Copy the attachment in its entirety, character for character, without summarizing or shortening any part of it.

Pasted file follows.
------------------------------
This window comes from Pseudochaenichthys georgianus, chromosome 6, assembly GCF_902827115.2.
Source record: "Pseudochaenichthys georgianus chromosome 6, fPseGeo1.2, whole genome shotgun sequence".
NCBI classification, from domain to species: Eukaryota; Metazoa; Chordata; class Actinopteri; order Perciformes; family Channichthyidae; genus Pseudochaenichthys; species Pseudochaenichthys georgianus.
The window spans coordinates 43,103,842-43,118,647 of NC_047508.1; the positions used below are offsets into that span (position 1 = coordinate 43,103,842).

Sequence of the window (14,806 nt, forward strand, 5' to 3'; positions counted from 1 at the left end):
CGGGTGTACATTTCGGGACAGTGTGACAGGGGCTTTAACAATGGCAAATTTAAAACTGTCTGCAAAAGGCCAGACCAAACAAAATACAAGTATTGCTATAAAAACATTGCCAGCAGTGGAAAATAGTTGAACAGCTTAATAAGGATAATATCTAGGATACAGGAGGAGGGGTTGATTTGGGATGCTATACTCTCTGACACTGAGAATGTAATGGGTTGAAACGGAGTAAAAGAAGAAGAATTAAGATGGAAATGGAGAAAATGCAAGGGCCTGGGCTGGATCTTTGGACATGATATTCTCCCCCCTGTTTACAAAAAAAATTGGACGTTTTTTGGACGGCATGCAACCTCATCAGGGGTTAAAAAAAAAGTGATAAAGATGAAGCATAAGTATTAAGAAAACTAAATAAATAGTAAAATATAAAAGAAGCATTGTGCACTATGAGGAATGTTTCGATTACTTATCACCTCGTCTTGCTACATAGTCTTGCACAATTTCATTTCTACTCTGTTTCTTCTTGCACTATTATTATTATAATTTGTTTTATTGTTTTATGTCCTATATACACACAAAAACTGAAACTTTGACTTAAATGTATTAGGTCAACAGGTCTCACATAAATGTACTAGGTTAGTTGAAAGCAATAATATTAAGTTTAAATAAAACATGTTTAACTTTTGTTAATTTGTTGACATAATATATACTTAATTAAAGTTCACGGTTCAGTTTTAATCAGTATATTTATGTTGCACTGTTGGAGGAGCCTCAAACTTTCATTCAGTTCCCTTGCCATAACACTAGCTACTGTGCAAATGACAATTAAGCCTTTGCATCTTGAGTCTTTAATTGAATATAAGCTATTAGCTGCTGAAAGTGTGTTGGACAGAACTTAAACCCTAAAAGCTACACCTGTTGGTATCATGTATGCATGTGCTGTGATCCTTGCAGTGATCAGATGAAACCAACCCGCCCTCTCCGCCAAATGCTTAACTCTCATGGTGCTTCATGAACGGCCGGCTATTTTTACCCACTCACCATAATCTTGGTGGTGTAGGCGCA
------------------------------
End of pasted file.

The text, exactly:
This window comes from Pseudochaenichthys georgianus, chromosome 6, assembly GCF_902827115.2.
Source record: "Pseudochaenichthys georgianus chromosome 6, fPseGeo1.2, whole genome shotgun sequence".
NCBI classification, from domain to species: Eukaryota; Metazoa; Chordata; class Actinopteri; order Perciformes; family Channichthyidae; genus Pseudochaenichthys; species Pseudochaenichthys georgianus.
The window spans coordinates 43,103,842-43,118,647 of NC_047508.1; the positions used below are offsets into that span (position 1 = coordinate 43,103,842).

Sequence of the window (14,806 nt, forward strand, 5' to 3'; positions counted from 1 at the left end):
CGGGTGTACATTTCGGGACAGTGTGACAGGGGCTTTAACAATGGCAAATTTAAAACTGTCTGCAAAAGGCCAGACCAAACAAAATACAAGTATTGCTATAAAAACATTGCCAGCAGTGGAAAATAGTTGAACAGCTTAATAAGGATAATATCTAGGATACAGGAGGAGGGGTTGATTTGGGATGCTATACTCTCTGACACTGAGAATGTAATGGGTTGAAACGGAGTAAAAGAAGAAGAATTAAGATGGAAATGGAGAAAATGCAAGGGCCTGGGCTGGATCTTTGGACATGATATTCTCCCCCCTGTTTACAAAAAAAATTGGACGTTTTTTGGACGGCATGCAACCTCATCAGGGGTTAAAAAAAAAGTGATAAAGATGAAGCATAAGTATTAAGAAAACTAAATAAATAGTAAAATATAAAAGAAGCATTGTGCACTATGAGGAATGTTTCGATTACTTATCACCTCGTCTTGCTACATAGTCTTGCACAATTTCATTTCTACTCTGTTTCTTCTTGCACTATTATTATTATAATTTGTTTTATTGTTTTATGTCCTATATACACACAAAAACTGAAACTTTGACTTAAATGTATTAGGTCAACAGGTCTCACATAAATGTACTAGGTTAGTTGAAAGCAATAATATTAAGTTTAAATAAAACATGTTTAACTTTTGTTAATTTGTTGACATAATATATACTTAATTAAAGTTCACGGTTCAGTTTTAATCAGTATATTTATGTTGCACTGTTGGAGGAGCCTCAAACTTTCATTCAGTTCCCTTGCCATAACACTAGCTACTGTGCAAATGACAATTAAGCCTTTGCATCTTGAGTCTTTAATTGAATATAAGCTATTAGCTGCTGAAAGTGTGTTGGACAGAACTTAAACCCTAAAAGCTACACCTGTTGGTATCATGTATGCATGTGCTGTGATCCTTGCAGTGATCAGATGAAACCAACCCGCCCTCTCCGCCAAATGCTTAACTCTCATGGTGCTTCATGAACGGCCGGCTATTTTTACCCACTCACCATAATCTTGGTGGTGTAGGCGCA